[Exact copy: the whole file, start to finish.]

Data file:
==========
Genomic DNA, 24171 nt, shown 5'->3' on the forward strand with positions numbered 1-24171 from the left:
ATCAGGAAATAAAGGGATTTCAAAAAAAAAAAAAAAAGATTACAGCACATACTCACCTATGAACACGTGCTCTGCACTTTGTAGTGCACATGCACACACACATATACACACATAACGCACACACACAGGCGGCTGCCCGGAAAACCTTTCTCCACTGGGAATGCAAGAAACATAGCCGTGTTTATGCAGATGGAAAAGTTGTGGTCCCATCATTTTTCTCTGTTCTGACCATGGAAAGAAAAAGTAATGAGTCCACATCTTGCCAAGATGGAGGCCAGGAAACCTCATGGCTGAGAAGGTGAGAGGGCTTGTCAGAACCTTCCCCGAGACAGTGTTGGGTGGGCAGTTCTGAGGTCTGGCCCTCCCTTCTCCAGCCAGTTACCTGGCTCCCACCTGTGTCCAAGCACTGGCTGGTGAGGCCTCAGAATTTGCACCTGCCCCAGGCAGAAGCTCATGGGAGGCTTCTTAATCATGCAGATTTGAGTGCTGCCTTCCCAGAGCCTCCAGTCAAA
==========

Genomic DNA, 24171 nt, shown 5'->3' on the forward strand with positions numbered 1-24171 from the left:
ATCAGGAAATAAAGGGATTTCAAAAAAAAAAAAAAAAGATTACAGCACATACTCACCTATGAACACGTGCTCTGCACTTTGTAGTGCACATGCACACACACATATACACACATAACGCACACACACAGGCGGCTGCCCGGAAAACCTTTCTCCACTGGGAATGCAAGAAACATAGCCGTGTTTATGCAGATGGAAAAGTTGTGGTCCCATCATTTTTCTCTGTTCTGACCATGGAAAGAAAAAGTAATGAGTCCACATCTTGCCAAGATGGAGGCCAGGAAACCTCATGGCTGAGAAGGTGAGAGGGCTTGTCAGAACCTTCCCCGAGACAGTGTTGGGTGGGCAGTTCTGAGGTCTGGCCCTCCCTTCTCCAGCCAGTTACCTGGCTCCCACCTGTGTCCAAGCACTGGCTGGTGAGGCCTCAGAATTTGCACCTGCCCCAGGCAGAAGCTCATGGGAGGCTTCTTAATCATGCAGATTTGAGTGCTGCCTTCCCAGAGCCTCCAGTCAAA